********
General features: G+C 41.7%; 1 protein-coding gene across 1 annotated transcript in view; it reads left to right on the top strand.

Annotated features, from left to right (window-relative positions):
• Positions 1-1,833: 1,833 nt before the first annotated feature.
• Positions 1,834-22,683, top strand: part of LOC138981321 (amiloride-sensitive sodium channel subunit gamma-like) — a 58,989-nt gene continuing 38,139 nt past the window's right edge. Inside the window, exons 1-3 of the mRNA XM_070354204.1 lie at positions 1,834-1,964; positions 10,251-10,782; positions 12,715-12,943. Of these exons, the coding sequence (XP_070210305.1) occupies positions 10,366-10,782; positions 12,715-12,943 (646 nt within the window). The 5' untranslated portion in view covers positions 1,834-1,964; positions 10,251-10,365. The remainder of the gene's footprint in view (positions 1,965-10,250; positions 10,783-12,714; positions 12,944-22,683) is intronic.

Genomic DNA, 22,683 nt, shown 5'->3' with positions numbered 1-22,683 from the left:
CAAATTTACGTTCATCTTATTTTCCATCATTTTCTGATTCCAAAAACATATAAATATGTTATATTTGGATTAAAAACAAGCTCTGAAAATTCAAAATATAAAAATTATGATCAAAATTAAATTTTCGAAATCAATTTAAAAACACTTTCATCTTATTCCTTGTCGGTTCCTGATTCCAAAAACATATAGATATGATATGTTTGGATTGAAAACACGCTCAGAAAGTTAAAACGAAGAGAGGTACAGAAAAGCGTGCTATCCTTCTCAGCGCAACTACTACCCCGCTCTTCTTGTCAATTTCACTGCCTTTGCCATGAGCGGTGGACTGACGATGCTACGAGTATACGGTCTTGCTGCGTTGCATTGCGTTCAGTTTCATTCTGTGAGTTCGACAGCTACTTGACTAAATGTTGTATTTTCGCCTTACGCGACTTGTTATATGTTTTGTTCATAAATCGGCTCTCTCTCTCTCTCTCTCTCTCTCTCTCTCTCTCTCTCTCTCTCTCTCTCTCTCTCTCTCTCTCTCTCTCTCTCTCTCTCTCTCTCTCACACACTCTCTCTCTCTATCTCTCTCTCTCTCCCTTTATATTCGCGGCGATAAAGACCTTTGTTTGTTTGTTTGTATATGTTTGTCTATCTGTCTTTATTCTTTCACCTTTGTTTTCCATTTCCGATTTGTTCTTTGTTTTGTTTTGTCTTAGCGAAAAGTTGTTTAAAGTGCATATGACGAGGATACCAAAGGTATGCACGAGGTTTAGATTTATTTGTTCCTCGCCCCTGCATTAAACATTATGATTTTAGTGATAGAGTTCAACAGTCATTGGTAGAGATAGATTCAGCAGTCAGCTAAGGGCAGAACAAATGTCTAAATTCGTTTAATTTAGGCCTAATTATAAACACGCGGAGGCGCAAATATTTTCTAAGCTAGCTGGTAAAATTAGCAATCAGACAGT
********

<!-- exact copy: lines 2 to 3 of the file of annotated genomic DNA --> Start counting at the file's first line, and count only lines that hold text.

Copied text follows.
Annotated features, from left to right (window-relative positions):
• Positions 1-1,833: 1,833 nt before the first annotated feature.